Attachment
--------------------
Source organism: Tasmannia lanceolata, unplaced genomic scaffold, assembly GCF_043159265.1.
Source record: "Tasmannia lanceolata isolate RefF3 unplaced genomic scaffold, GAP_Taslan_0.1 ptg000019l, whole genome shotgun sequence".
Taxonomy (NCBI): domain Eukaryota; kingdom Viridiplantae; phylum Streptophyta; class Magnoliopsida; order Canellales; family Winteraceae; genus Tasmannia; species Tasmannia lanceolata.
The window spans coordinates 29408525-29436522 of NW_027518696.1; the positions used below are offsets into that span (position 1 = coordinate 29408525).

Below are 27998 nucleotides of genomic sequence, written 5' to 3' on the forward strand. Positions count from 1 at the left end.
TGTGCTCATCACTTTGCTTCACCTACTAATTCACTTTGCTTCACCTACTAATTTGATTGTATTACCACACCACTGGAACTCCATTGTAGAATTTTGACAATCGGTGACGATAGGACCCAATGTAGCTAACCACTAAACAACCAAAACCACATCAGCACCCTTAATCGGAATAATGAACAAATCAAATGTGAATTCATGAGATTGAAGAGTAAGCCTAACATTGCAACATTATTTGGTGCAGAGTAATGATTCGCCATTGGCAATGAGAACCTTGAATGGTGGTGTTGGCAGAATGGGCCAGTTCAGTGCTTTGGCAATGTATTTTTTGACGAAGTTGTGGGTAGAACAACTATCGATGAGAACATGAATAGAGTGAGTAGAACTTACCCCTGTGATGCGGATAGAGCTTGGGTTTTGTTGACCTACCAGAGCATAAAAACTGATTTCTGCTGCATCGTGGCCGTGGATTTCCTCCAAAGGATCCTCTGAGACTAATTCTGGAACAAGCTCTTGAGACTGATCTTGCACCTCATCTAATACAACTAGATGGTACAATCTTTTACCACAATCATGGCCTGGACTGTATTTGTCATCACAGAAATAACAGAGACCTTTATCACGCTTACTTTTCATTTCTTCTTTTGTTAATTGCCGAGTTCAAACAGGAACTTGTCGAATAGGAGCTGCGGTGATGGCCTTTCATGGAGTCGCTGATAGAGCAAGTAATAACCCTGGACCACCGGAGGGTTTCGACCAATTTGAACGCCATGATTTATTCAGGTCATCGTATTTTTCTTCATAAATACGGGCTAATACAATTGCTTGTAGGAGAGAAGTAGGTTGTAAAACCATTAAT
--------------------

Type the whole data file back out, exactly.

Source organism: Tasmannia lanceolata, unplaced genomic scaffold, assembly GCF_043159265.1.
Source record: "Tasmannia lanceolata isolate RefF3 unplaced genomic scaffold, GAP_Taslan_0.1 ptg000019l, whole genome shotgun sequence".
Taxonomy (NCBI): domain Eukaryota; kingdom Viridiplantae; phylum Streptophyta; class Magnoliopsida; order Canellales; family Winteraceae; genus Tasmannia; species Tasmannia lanceolata.
The window spans coordinates 29408525-29436522 of NW_027518696.1; the positions used below are offsets into that span (position 1 = coordinate 29408525).

Below are 27998 nucleotides of genomic sequence, written 5' to 3' on the forward strand. Positions count from 1 at the left end.
TGTGCTCATCACTTTGCTTCACCTACTAATTCACTTTGCTTCACCTACTAATTTGATTGTATTACCACACCACTGGAACTCCATTGTAGAATTTTGACAATCGGTGACGATAGGACCCAATGTAGCTAACCACTAAACAACCAAAACCACATCAGCACCCTTAATCGGAATAATGAACAAATCAAATGTGAATTCATGAGATTGAAGAGTAAGCCTAACATTGCAACATTATTTGGTGCAGAGTAATGATTCGCCATTGGCAATGAGAACCTTGAATGGTGGTGTTGGCAGAATGGGCCAGTTCAGTGCTTTGGCAATGTATTTTTTGACGAAGTTGTGGGTAGAACAACTATCGATGAGAACATGAATAGAGTGAGTAGAACTTACCCCTGTGATGCGGATAGAGCTTGGGTTTTGTTGACCTACCAGAGCATAAAAACTGATTTCTGCTGCATCGTGGCCGTGGATTTCCTCCAAAGGATCCTCTGAGACTAATTCTGGAACAAGCTCTTGAGACTGATCTTGCACCTCATCTAATACAACTAGATGGTACAATCTTTTACCACAATCATGGCCTGGACTGTATTTGTCATCACAGAAATAACAGAGACCTTTATCACGCTTACTTTTCATTTCTTCTTTTGTTAATTGCCGAGTTCAAACAGGAACTTGTCGAATAGGAGCTGCGGTGATGGCCTTTCATGGAGTCGCTGATAGAGCAAGTAATAACCCTGGACCACCGGAGGGTTTCGACCAATTTGAACGCCATGATTTATTCAGGTCATCGTATTTTTCTTCATAAATACGGGCTAATACAATTGCTTGTAGGAGAGAAGTAGGTTGTAAAACCATTAAT